Rent Time Without Pity (1957)

3.4 of 5 from 71 ratings
1h 25min
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David Graham (Michael Redgrave) is an alcoholic father who arrives in London after his release from an American sanatorium. His son has been sentenced to hang the next morning for murder, and Graham's lawyer, (Peter Cushing), stresses that they have just twenty-four hours to save him. Convinced of his innocence, Graham tries to unravel the twisted connections that his son had with the Stanford family and the murdered girl. But Graham's unwelcome interference drives the Stanfords apart and Robert Stanford (Leo McKern) forbids his wife (Ann Todd) from helping.
As time ticks away and a last minute reprieve fails, Graham must battle his alcoholism, Robert Stanford and the entire British legal system if he is to save his son from the gallows.
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John Arnold, Anthony Simmons
Ben Barzman, Emlyn Williams
Odeon Entertainment
British Films, Classics, Drama, Thrillers
Release Date:
Run Time:
85 minutes
DVD Regions:
Region 0 (All)
Aspect Ratio:
Full Screen 1.33:1 / 4:3
B & W
  • Crime Notes Booklet
  • Best of British Trailers
Release Date:
Run Time:
89 minutes
English LPCM Mono
English Hard of Hearing
Aspect Ratio:
Widescreen 1.66:1
B & W
BLU-RAY Regions:
(0) All
  • The John Player Lecture with Joseph Losey (1973, 80 mins): the celebrated filmmaker in conversation with film critic Dilys Powell at London's National Film Theatre
  • New and exclusive audio commentary with Neil Sinyard, co-author of British Cinema in the 1950's: A Celebration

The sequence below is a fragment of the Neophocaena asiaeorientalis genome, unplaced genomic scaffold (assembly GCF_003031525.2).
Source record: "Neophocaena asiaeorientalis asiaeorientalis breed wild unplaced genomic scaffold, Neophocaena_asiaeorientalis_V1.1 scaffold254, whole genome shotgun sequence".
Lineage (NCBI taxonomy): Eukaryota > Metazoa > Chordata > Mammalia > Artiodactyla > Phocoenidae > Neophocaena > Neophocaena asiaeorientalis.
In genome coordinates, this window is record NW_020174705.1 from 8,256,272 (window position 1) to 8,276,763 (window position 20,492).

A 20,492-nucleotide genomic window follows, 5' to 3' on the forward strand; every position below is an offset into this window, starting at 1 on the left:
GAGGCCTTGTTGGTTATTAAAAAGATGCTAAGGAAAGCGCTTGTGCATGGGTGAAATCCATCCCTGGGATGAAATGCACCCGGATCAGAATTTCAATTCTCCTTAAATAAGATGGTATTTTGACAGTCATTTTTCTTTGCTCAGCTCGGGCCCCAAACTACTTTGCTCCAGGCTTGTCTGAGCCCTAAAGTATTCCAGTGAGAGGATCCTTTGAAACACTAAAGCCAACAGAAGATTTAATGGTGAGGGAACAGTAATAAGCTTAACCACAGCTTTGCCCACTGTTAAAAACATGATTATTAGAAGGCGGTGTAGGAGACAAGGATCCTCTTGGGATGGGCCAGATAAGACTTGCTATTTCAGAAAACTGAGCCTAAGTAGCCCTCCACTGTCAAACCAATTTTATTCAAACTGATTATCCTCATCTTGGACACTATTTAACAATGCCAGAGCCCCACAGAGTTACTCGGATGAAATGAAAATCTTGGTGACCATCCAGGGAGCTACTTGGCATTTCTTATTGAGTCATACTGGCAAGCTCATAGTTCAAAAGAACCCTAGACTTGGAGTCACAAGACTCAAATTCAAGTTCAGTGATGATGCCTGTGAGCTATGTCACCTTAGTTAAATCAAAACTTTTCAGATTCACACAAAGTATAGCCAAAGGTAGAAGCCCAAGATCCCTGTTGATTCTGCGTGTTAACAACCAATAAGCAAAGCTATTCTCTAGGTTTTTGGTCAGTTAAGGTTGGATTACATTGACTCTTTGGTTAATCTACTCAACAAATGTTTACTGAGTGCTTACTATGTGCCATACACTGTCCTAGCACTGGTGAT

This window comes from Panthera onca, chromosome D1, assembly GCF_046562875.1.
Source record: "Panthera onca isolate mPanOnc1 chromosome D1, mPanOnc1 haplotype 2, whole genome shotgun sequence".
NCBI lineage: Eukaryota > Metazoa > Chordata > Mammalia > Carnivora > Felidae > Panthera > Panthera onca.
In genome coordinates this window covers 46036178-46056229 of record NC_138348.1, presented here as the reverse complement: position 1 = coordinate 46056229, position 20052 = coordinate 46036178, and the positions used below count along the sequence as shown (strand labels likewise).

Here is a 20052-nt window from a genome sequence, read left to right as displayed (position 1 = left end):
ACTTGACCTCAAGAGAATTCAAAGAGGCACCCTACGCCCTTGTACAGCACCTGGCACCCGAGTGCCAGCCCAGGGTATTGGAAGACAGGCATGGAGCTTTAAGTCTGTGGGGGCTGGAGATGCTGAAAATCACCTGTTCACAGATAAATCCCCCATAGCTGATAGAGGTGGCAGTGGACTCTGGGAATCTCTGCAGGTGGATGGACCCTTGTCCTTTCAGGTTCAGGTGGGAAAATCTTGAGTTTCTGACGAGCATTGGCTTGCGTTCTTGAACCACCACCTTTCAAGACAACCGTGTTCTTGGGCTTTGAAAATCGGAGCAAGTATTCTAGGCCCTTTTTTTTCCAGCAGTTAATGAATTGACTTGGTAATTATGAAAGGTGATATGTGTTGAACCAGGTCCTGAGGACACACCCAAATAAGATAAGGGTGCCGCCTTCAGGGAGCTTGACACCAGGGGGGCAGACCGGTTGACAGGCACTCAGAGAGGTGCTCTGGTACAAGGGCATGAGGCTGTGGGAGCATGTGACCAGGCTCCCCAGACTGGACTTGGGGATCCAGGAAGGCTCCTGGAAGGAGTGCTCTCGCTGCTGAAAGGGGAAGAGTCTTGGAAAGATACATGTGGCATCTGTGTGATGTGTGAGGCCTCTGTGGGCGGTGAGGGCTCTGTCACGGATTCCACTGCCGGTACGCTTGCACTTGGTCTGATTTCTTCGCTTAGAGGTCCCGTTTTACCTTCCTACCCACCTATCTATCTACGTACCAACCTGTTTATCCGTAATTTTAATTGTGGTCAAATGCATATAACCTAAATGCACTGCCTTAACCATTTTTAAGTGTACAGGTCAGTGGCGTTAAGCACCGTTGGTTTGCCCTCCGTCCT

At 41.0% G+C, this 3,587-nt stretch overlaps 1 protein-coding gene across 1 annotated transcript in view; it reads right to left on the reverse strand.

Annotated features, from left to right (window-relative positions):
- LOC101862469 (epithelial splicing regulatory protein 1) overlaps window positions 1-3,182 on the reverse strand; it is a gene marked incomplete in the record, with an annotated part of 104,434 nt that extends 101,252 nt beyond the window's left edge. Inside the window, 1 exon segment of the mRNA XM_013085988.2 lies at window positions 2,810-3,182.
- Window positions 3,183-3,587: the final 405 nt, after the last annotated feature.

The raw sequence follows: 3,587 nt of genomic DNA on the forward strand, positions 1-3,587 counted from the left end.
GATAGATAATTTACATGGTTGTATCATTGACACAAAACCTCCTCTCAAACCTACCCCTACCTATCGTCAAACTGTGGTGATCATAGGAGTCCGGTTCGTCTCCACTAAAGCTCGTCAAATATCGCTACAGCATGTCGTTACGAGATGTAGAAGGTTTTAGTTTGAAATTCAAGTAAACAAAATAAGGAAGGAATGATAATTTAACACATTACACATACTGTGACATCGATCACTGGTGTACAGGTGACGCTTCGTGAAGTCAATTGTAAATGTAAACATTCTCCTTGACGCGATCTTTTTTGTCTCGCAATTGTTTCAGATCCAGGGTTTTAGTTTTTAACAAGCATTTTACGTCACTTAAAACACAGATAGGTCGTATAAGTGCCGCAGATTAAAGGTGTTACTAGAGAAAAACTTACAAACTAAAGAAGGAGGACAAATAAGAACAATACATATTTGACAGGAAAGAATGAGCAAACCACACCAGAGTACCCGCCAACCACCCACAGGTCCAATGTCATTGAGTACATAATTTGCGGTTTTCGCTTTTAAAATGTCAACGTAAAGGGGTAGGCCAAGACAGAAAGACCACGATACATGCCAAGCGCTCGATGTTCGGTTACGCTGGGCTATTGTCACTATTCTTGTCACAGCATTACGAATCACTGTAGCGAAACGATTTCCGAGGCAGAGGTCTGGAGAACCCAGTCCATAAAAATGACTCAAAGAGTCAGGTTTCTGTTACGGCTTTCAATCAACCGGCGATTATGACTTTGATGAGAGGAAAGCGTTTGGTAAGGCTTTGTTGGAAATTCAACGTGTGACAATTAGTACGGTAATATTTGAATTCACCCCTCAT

• The Sins of the Father (2019, 16 mins): filmmaker Gavrik Losey, son of Joseph Losey, discusses 'Time Without Pity'
  • Horlicks: Steven Turner (1960, 1 min): vintage commercial for the malted milk drink, directed by Joseph Losey
  • World premiere on Blu-ray

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Reviews (1) of Time Without Pity

Alarming. - Time Without Pity review by NC

Spoiler Alert

At his best, ('The Servant', 'Accident'), Joseph Losey could hold his own with most of the giants of world cinema. 'Time Without Pity' came nearly ten years after his first feature, but can be seen as his first film of real quality. Of the ten which came before only 'The Sleeping Tiger', with Dirk Bogarde, stands out.

Images fragmented and multiplied in mirrors. People shouting, hysterical, confused. We are looking through the eyes of an alcoholic, with a mind half-dissolved by drink, who seems to have lost the ability to be coherent or logical, or to see things in that way. But when David Graham, fresh out of a sanatorium, has just twenty-four hours to save his son's life, coherence and logic are exactly what he needs.

Losey takes it at a delirious tempo: so many clocks on walls, ticking away, faces coming and going, so many of them offering drinks, one of them in a room full of alarm clocks, every time one of them goes off it's a reminder that time is almost up. People keep mentioning the time of appointments, the time they were doing something or other, that there isn't enough time, what will happen in time, that time is running out.

A blistering cast is the icing on an already rich cake. Michael Redgrave quite often played insular characters ('The Browning Version', 'Thunder Rock'), teetering on the edge of sanity ('Uncle Vanya'), or who had actually fallen over the edge ('Dead Of Night'). In this mood, few actors could match him. There is a raft of great names in support: Leo McKern, Ann Todd, Peter Cushing, Paul Daneman, Alec McCowen, Renee Houston, Lois Maxwell, Joan Plowright, Peter Copley, Ernest Clark....Gracious Me!

There is perhaps a touch of the overly dramatic every now and again, but this is still a very fine film, and one of the highlights of the Losey canon.

4 out of 4 members found this review helpful.

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